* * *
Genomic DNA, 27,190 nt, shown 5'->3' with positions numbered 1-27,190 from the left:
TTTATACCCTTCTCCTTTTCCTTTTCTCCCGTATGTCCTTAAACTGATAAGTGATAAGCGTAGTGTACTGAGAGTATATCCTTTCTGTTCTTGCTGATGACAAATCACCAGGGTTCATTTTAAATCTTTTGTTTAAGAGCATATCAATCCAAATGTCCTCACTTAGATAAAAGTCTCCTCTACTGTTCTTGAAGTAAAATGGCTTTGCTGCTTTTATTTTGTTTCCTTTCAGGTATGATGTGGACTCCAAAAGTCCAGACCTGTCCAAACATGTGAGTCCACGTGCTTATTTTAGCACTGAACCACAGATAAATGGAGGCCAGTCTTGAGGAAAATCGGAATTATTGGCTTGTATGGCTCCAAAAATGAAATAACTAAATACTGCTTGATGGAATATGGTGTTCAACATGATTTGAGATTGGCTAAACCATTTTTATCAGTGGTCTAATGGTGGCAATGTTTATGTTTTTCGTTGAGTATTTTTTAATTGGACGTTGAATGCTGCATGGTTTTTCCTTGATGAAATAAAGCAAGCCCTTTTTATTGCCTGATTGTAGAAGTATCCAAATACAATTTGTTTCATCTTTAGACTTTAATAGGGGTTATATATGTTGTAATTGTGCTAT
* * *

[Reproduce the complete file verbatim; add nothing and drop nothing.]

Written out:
Genomic DNA, 27,190 nt, shown 5'->3' with positions numbered 1-27,190 from the left:
TTTATACCCTTCTCCTTTTCCTTTTCTCCCGTATGTCCTTAAACTGATAAGTGATAAGCGTAGTGTACTGAGAGTATATCCTTTCTGTTCTTGCTGATGACAAATCACCAGGGTTCATTTTAAATCTTTTGTTTAAGAGCATATCAATCCAAATGTCCTCACTTAGATAAAAGTCTCCTCTACTGTTCTTGAAGTAAAATGGCTTTGCTGCTTTTATTTTGTTTCCTTTCAGGTATGATGTGGACTCCAAAAGTCCAGACCTGTCCAAACATGTGAGTCCACGTGCTTATTTTAGCACTGAACCACAGATAAATGGAGGCCAGTCTTGAGGAAAATCGGAATTATTGGCTTGTATGGCTCCAAAAATGAAATAACTAAATACTGCTTGATGGAATATGGTGTTCAACATGATTTGAGATTGGCTAAACCATTTTTATCAGTGGTCTAATGGTGGCAATGTTTATGTTTTTCGTTGAGTATTTTTTAATTGGACGTTGAATGCTGCATGGTTTTTCCTTGATGAAATAAAGCAAGCCCTTTTTATTGCCTGATTGTAGAAGTATCCAAATACAATTTGTTTCATCTTTAGACTTTAATAGGGGTTATATATGTTGTAATTGTGCTAT